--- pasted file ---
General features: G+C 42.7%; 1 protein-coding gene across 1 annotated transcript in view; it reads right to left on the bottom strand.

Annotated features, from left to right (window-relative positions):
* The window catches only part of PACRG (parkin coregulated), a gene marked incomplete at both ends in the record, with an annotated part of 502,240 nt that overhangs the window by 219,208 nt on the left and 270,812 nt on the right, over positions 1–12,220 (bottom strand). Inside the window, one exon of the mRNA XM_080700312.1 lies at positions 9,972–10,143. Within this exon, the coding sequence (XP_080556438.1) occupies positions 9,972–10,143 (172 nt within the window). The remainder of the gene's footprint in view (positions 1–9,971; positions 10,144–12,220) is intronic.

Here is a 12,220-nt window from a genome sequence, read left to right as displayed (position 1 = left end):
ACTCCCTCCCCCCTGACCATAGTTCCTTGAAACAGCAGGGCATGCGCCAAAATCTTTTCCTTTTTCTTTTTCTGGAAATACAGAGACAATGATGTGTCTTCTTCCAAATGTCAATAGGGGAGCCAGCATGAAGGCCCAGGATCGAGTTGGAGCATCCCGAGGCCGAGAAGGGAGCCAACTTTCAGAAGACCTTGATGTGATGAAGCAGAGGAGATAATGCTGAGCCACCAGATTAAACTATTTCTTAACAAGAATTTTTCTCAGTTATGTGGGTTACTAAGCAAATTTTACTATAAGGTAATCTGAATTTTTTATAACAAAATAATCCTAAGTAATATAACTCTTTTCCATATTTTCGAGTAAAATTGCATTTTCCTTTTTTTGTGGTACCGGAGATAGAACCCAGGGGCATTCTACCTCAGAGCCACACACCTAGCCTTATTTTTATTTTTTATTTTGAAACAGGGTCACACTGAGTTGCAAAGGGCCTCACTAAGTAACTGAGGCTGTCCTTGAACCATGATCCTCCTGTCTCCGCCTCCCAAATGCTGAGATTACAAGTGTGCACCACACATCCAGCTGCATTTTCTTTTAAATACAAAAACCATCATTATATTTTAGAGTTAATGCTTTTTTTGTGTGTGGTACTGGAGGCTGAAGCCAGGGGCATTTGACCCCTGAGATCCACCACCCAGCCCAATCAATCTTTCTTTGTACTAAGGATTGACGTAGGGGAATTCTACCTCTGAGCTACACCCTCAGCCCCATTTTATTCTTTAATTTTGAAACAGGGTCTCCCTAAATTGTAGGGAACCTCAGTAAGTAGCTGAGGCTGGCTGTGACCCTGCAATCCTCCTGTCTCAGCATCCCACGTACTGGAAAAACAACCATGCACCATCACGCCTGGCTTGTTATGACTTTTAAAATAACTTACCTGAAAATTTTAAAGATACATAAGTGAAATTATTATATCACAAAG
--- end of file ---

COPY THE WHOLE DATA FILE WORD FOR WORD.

General features: G+C 42.7%; 1 protein-coding gene across 1 annotated transcript in view; it reads right to left on the bottom strand.

Annotated features, from left to right (window-relative positions):
* The window catches only part of PACRG (parkin coregulated), a gene marked incomplete at both ends in the record, with an annotated part of 502,240 nt that overhangs the window by 219,208 nt on the left and 270,812 nt on the right, over positions 1–12,220 (bottom strand). Inside the window, one exon of the mRNA XM_080700312.1 lies at positions 9,972–10,143. Within this exon, the coding sequence (XP_080556438.1) occupies positions 9,972–10,143 (172 nt within the window). The remainder of the gene's footprint in view (positions 1–9,971; positions 10,144–12,220) is intronic.

Here is a 12,220-nt window from a genome sequence, read left to right as displayed (position 1 = left end):
ACTCCCTCCCCCCTGACCATAGTTCCTTGAAACAGCAGGGCATGCGCCAAAATCTTTTCCTTTTTCTTTTTCTGGAAATACAGAGACAATGATGTGTCTTCTTCCAAATGTCAATAGGGGAGCCAGCATGAAGGCCCAGGATCGAGTTGGAGCATCCCGAGGCCGAGAAGGGAGCCAACTTTCAGAAGACCTTGATGTGATGAAGCAGAGGAGATAATGCTGAGCCACCAGATTAAACTATTTCTTAACAAGAATTTTTCTCAGTTATGTGGGTTACTAAGCAAATTTTACTATAAGGTAATCTGAATTTTTTATAACAAAATAATCCTAAGTAATATAACTCTTTTCCATATTTTCGAGTAAAATTGCATTTTCCTTTTTTTGTGGTACCGGAGATAGAACCCAGGGGCATTCTACCTCAGAGCCACACACCTAGCCTTATTTTTATTTTTTATTTTGAAACAGGGTCACACTGAGTTGCAAAGGGCCTCACTAAGTAACTGAGGCTGTCCTTGAACCATGATCCTCCTGTCTCCGCCTCCCAAATGCTGAGATTACAAGTGTGCACCACACATCCAGCTGCATTTTCTTTTAAATACAAAAACCATCATTATATTTTAGAGTTAATGCTTTTTTTGTGTGTGGTACTGGAGGCTGAAGCCAGGGGCATTTGACCCCTGAGATCCACCACCCAGCCCAATCAATCTTTCTTTGTACTAAGGATTGACGTAGGGGAATTCTACCTCTGAGCTACACCCTCAGCCCCATTTTATTCTTTAATTTTGAAACAGGGTCTCCCTAAATTGTAGGGAACCTCAGTAAGTAGCTGAGGCTGGCTGTGACCCTGCAATCCTCCTGTCTCAGCATCCCACGTACTGGAAAAACAACCATGCACCATCACGCCTGGCTTGTTATGACTTTTAAAATAACTTACCTGAAAATTTTAAAGATACATAAGTGAAATTATTATATCACAAAG